Prior to radio, I worked in television for a few years, and every show I worked on got canceled. I joked that it was a sign, but I really believed it after my third show, The Jenny Jones Show, got canceled. While looking for a new show, I grew restless and got a job doing promotional work at a local radio station. I was given the chance to do something on-air, and after that, I didn’t want to leave. I was eventually hired as the Promotions Director, and was only there for about 2 months when I started voice-tracking an over-night shift and filling in when people were out. Things moved fast and it came natural to me. I knew that I couldn’t imagine myself doing anything else.

Moving up so quickly in my first job, but not being able to break into the bigger markets, was like hitting a wall. I kept telling myself, “I belong here, and this is what I was meant to do.” I had been sending my demo to Todd Cavanah, the Program Director at B96, who is now my boss, since I first started in radio in 2003. But, it wasn’t until 2008 that he responded. I had worked at four other small market stations before my big break with B96.

Q: What would you say are the essential skills that one must have to enter your industry? And, are there are any tips that you can provide for those who are interested in your field?

If you’re serious about getting into radio, you have to get experience. Whether it’s studying radio in college or at a trade school and then interning, or landing a job at a station and working your way up, experience is a must. Everyone has a different story and you have to be prepared to adapt. A foot in the door at a station with cows in the backyard may not be your radio dream, but it’s a start.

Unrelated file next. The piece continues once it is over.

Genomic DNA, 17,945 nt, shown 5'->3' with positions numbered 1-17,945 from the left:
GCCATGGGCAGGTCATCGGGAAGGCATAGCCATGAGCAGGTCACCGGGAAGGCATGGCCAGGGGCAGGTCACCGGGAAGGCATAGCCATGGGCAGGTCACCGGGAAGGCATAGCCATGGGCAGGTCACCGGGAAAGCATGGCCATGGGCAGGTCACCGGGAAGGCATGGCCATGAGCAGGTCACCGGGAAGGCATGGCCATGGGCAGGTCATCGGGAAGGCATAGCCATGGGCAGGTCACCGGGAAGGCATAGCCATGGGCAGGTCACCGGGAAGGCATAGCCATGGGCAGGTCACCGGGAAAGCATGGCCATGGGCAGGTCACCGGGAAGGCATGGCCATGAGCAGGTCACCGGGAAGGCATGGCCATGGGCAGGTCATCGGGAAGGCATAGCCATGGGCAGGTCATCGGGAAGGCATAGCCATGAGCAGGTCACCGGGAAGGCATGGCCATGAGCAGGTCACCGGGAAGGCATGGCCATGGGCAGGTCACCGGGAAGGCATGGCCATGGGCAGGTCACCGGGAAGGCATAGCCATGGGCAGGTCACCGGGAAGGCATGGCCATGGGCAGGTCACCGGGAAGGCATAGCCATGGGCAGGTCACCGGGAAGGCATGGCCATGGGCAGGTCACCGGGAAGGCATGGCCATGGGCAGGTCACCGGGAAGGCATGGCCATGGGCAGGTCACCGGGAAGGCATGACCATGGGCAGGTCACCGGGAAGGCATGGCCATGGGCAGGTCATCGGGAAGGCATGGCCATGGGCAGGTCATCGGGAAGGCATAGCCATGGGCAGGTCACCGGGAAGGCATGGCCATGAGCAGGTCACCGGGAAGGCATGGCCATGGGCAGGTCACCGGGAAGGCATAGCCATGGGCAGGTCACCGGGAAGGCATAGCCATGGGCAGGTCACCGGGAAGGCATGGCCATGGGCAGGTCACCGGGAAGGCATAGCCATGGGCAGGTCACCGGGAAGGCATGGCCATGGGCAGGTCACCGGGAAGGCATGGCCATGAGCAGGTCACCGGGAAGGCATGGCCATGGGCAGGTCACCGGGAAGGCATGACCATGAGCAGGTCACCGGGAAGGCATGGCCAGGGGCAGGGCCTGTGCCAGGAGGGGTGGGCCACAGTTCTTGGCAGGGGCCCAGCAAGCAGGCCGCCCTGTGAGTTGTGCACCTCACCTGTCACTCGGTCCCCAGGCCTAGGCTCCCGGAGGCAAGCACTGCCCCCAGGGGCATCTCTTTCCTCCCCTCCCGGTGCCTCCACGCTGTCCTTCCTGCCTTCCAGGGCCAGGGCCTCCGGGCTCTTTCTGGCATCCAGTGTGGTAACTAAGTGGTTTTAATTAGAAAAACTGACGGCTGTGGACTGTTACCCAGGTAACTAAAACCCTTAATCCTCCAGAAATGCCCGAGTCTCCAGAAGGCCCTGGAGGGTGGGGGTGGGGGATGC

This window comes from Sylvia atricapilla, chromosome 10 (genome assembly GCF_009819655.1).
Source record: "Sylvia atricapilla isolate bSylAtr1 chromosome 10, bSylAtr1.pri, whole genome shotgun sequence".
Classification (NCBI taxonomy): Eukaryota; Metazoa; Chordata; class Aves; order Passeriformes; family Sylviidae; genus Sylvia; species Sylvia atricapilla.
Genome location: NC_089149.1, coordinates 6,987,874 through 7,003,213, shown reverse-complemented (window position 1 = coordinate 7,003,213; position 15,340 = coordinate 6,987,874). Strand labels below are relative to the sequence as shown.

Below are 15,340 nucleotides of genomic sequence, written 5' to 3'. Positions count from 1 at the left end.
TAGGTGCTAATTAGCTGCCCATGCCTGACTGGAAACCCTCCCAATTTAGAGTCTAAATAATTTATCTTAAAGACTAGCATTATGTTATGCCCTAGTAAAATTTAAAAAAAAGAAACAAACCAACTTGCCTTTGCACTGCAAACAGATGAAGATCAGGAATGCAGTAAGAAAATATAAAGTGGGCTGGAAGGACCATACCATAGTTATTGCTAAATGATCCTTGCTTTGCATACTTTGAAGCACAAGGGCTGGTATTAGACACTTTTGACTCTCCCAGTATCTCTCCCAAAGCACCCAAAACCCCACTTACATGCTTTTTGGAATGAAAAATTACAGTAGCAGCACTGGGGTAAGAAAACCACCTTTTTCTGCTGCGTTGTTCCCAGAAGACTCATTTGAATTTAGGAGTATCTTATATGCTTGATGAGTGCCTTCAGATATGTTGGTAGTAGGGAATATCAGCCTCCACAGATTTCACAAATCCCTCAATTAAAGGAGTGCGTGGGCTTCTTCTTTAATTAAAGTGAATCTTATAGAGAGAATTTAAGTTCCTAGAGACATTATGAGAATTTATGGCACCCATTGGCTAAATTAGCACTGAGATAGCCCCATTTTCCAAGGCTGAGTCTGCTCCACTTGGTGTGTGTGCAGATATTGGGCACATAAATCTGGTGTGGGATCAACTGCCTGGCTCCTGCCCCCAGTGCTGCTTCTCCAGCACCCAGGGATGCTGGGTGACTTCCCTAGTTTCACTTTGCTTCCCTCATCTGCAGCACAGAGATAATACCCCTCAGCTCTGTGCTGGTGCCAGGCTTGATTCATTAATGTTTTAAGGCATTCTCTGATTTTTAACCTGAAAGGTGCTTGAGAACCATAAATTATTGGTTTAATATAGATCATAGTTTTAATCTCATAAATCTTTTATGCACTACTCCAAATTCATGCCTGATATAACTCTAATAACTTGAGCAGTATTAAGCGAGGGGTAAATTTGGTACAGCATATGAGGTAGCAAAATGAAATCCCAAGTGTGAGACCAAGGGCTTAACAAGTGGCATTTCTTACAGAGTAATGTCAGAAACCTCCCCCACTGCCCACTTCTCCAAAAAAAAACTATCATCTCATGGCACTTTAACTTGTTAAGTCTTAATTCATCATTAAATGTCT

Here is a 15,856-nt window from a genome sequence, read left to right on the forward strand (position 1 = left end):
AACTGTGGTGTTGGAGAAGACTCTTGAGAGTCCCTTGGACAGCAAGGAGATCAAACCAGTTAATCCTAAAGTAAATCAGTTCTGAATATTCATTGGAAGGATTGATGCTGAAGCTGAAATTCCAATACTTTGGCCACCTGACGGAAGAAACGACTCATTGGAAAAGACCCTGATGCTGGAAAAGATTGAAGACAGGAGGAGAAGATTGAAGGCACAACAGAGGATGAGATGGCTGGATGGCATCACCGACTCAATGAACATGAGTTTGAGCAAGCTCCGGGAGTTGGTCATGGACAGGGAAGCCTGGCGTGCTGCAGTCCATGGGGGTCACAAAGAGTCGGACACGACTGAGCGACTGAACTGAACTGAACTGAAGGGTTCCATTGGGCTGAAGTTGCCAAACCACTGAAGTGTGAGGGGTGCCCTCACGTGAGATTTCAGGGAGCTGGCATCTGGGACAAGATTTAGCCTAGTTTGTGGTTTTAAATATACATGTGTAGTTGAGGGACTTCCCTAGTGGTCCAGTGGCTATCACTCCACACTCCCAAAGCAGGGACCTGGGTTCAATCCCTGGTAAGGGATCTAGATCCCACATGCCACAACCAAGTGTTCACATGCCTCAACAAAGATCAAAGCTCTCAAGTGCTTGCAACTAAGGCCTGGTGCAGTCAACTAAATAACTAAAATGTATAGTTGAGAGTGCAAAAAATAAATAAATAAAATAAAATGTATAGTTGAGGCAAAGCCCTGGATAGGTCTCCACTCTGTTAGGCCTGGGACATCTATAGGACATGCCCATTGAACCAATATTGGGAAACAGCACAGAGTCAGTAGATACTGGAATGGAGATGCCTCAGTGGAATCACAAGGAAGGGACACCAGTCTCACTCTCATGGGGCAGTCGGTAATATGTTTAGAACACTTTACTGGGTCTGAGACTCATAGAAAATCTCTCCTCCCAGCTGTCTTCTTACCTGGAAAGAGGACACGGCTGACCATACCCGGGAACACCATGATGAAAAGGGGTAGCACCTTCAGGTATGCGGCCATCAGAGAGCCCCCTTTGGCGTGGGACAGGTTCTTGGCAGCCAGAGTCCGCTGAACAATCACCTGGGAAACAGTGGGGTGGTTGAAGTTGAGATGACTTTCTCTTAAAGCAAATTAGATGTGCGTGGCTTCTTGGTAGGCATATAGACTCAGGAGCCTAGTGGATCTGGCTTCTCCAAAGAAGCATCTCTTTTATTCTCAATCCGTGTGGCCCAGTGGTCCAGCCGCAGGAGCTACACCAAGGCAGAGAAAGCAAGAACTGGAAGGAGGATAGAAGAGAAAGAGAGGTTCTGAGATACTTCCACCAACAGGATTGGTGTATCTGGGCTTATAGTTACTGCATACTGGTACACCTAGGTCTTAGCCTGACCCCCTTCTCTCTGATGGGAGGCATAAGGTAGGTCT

Most stations usually have less than ten air-personalities, so it’s really competitive. Just because you go to school for it, doesn’t guarantee that you’ll get a job in radio. It’s very common to have to move out of state to go where the work is or work in a format you despise just to get the experience and your foot in the door. And, just because there isn’t a job posting, doesn’t mean that they aren’t hiring. So, have initiative and make connections! Making a connection at a station is so valuable – even if it’s just to get feedback on your demo or to keep you in mind when something pops up down the road.